Frances E. (Fran) Allen
2004 Computer Pioneer Award
"For pioneering work establishing the theory and practice of compiler optimization"
Fran Allen is an IBM Fellow Emerita at IBM's T. J. Watson Research Center. Starting as a programmer at IBM Research in July 1957, her first assignment was to teach the research scientists Fortran, a new high-level language IBM had announced 3 months earlier. This was the beginning of Allen's career-long focus on compilers for high-performance computing.
As a member of IBM's Stretch-Harvest project in the late 1950s early 1960's, she was one of three designers of the multi-source, multi-target, cascading compiler for the machines. As the language liaison with a project customer, the National Security Agency, she helped design and build Alpha, a very high-level code breaking language. An Alpha program she wrote to automatically abstract articles was key to the final system acceptance test. An Experimental Compiler for IBM's Advanced Computing System (ACS) (1962-1968) became her next project. Allen designed and built the machine-independent, language-independent optimizing component of the compiler. The result was a tool to help drive the hardware design and a new way to analyze and transform programs.
Allen's seminal paper on Program Optimization (published internally in April, 1966 and in an expanded version in the open literature in 1969) resulted from the ACS work. It described a robust new framework for implementing program analysis and optimization and described a powerful set of new algorithms. New control and data flow analysis methods were given as well as new solutions to optimizing transformations. This paper laid the conceptual and pragmatic basis for the systematic analysis and transformation of computer programs. By partitioning and formalizing the problem space as it did, the work also provided a context for thinking about better solutions.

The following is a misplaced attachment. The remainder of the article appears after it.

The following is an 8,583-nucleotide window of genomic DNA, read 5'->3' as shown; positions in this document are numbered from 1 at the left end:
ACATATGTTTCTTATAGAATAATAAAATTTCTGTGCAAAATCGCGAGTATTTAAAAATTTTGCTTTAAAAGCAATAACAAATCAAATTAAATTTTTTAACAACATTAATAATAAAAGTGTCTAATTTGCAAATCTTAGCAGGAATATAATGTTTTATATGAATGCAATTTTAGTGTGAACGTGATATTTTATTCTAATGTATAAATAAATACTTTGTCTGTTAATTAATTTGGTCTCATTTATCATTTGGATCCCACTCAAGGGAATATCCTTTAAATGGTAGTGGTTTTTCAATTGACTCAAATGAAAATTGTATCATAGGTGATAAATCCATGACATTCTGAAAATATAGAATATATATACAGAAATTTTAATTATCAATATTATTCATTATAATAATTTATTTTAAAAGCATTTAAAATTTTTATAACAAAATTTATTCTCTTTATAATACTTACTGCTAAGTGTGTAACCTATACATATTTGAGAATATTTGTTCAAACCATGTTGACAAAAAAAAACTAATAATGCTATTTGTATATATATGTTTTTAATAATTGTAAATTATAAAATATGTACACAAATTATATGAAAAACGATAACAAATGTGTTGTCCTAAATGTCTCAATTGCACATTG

Allen's 1970 paper on Control Flow analysis introduced the notion of "intervals" and node dominance relations, important improvements over the control flow abstractions given in her earlier paper. Her 1972 paper, "A Catalog of Optimizing Transformations", identified and discussed many of the transformations commonly used today. These papers and her subsequent works, including the first paper on interprocedural analysis, initiated a vast outpouring of algorithms and methods launched by her pioneering projects and papers.
Allen's later technical leadership on automatic parallelization projects such as the PTRAN (Parallel Translator) had significant influence on the science and technologies used in parallel systems. Her technical work and her advocacy for women and minorities have been widely recognized.
She is a member of the American Philosophical Society, the National Academy of Engineers, and is a Fellow of ACM, IEEE and the American Academy of Arts and Sciences. She has served on numerous national technology boards including CISE at NSF, the CSTB for the National Research Council and CRA. Currently Allen's board activities include CRAW, the Anita Borg Institute for Women in Technology, and the National Center for Women and Information Technology. She is IBM's first female Fellow and was President of the IBM Academy of Technology. She has received honorary doctorates from the University of Alberta, Pace, and the University of Illinois at Urbana (2004).